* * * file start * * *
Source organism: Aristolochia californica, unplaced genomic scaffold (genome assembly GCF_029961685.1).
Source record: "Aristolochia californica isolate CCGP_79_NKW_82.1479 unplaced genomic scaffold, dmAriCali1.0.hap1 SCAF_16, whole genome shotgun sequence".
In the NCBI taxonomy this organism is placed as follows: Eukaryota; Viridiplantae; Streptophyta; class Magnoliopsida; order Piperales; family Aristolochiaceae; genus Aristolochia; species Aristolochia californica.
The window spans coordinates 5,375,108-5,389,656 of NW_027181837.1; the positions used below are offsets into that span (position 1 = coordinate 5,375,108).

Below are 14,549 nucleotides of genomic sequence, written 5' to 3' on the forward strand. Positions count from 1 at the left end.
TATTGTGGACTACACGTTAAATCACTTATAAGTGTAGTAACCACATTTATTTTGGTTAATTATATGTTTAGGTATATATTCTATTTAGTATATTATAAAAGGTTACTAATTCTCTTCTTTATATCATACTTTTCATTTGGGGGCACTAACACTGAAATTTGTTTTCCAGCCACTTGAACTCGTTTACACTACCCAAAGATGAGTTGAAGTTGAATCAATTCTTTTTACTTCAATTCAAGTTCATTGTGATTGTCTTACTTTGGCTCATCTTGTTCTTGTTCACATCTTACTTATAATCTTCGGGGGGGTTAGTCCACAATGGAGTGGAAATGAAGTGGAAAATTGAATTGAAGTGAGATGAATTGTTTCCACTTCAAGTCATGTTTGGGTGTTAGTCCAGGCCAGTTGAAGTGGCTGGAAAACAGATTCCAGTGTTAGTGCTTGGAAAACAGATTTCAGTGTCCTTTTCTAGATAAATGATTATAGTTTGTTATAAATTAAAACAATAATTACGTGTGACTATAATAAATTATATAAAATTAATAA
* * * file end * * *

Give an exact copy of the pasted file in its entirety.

Source organism: Aristolochia californica, unplaced genomic scaffold (genome assembly GCF_029961685.1).
Source record: "Aristolochia californica isolate CCGP_79_NKW_82.1479 unplaced genomic scaffold, dmAriCali1.0.hap1 SCAF_16, whole genome shotgun sequence".
In the NCBI taxonomy this organism is placed as follows: Eukaryota; Viridiplantae; Streptophyta; class Magnoliopsida; order Piperales; family Aristolochiaceae; genus Aristolochia; species Aristolochia californica.
The window spans coordinates 5,375,108-5,389,656 of NW_027181837.1; the positions used below are offsets into that span (position 1 = coordinate 5,375,108).

Below are 14,549 nucleotides of genomic sequence, written 5' to 3' on the forward strand. Positions count from 1 at the left end.
TATTGTGGACTACACGTTAAATCACTTATAAGTGTAGTAACCACATTTATTTTGGTTAATTATATGTTTAGGTATATATTCTATTTAGTATATTATAAAAGGTTACTAATTCTCTTCTTTATATCATACTTTTCATTTGGGGGCACTAACACTGAAATTTGTTTTCCAGCCACTTGAACTCGTTTACACTACCCAAAGATGAGTTGAAGTTGAATCAATTCTTTTTACTTCAATTCAAGTTCATTGTGATTGTCTTACTTTGGCTCATCTTGTTCTTGTTCACATCTTACTTATAATCTTCGGGGGGGTTAGTCCACAATGGAGTGGAAATGAAGTGGAAAATTGAATTGAAGTGAGATGAATTGTTTCCACTTCAAGTCATGTTTGGGTGTTAGTCCAGGCCAGTTGAAGTGGCTGGAAAACAGATTCCAGTGTTAGTGCTTGGAAAACAGATTTCAGTGTCCTTTTCTAGATAAATGATTATAGTTTGTTATAAATTAAAACAATAATTACGTGTGACTATAATAAATTATATAAAATTAATAA